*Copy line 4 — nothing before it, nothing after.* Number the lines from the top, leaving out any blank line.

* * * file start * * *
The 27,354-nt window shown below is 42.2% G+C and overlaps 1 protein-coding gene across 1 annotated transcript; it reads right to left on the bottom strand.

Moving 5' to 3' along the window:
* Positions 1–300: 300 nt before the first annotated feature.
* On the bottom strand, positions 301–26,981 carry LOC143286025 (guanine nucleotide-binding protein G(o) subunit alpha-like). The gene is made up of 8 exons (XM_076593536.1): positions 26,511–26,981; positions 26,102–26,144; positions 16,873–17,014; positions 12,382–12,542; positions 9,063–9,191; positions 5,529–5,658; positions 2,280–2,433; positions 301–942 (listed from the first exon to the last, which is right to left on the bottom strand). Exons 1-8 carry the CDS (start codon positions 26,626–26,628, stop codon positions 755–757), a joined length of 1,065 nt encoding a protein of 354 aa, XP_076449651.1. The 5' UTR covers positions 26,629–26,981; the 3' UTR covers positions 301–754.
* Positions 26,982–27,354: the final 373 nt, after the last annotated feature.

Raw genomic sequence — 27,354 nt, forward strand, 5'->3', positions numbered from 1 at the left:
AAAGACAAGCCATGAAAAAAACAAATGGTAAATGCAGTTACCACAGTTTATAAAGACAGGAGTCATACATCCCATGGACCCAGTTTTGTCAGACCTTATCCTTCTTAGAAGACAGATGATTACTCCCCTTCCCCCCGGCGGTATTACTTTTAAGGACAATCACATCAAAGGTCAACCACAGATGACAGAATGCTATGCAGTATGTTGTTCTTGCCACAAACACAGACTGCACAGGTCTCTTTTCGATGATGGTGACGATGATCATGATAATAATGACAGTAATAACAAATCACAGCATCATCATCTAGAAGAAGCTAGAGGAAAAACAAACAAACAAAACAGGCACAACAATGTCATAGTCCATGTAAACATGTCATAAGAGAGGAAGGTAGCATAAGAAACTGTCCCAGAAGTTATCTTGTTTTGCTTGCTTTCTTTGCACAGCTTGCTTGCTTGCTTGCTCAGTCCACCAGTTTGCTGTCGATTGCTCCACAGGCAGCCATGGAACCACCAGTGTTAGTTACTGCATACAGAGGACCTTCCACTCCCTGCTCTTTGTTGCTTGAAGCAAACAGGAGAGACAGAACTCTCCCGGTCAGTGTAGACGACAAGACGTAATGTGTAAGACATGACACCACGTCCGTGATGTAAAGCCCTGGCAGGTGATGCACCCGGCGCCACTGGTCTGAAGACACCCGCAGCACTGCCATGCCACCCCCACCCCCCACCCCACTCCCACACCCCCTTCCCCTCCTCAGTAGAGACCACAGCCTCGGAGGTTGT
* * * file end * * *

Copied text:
* On the bottom strand, positions 301–26,981 carry LOC143286025 (guanine nucleotide-binding protein G(o) subunit alpha-like). The gene is made up of 8 exons (XM_076593536.1): positions 26,511–26,981; positions 26,102–26,144; positions 16,873–17,014; positions 12,382–12,542; positions 9,063–9,191; positions 5,529–5,658; positions 2,280–2,433; positions 301–942 (listed from the first exon to the last, which is right to left on the bottom strand). Exons 1-8 carry the CDS (start codon positions 26,626–26,628, stop codon positions 755–757), a joined length of 1,065 nt encoding a protein of 354 aa, XP_076449651.1. The 5' UTR covers positions 26,629–26,981; the 3' UTR covers positions 301–754.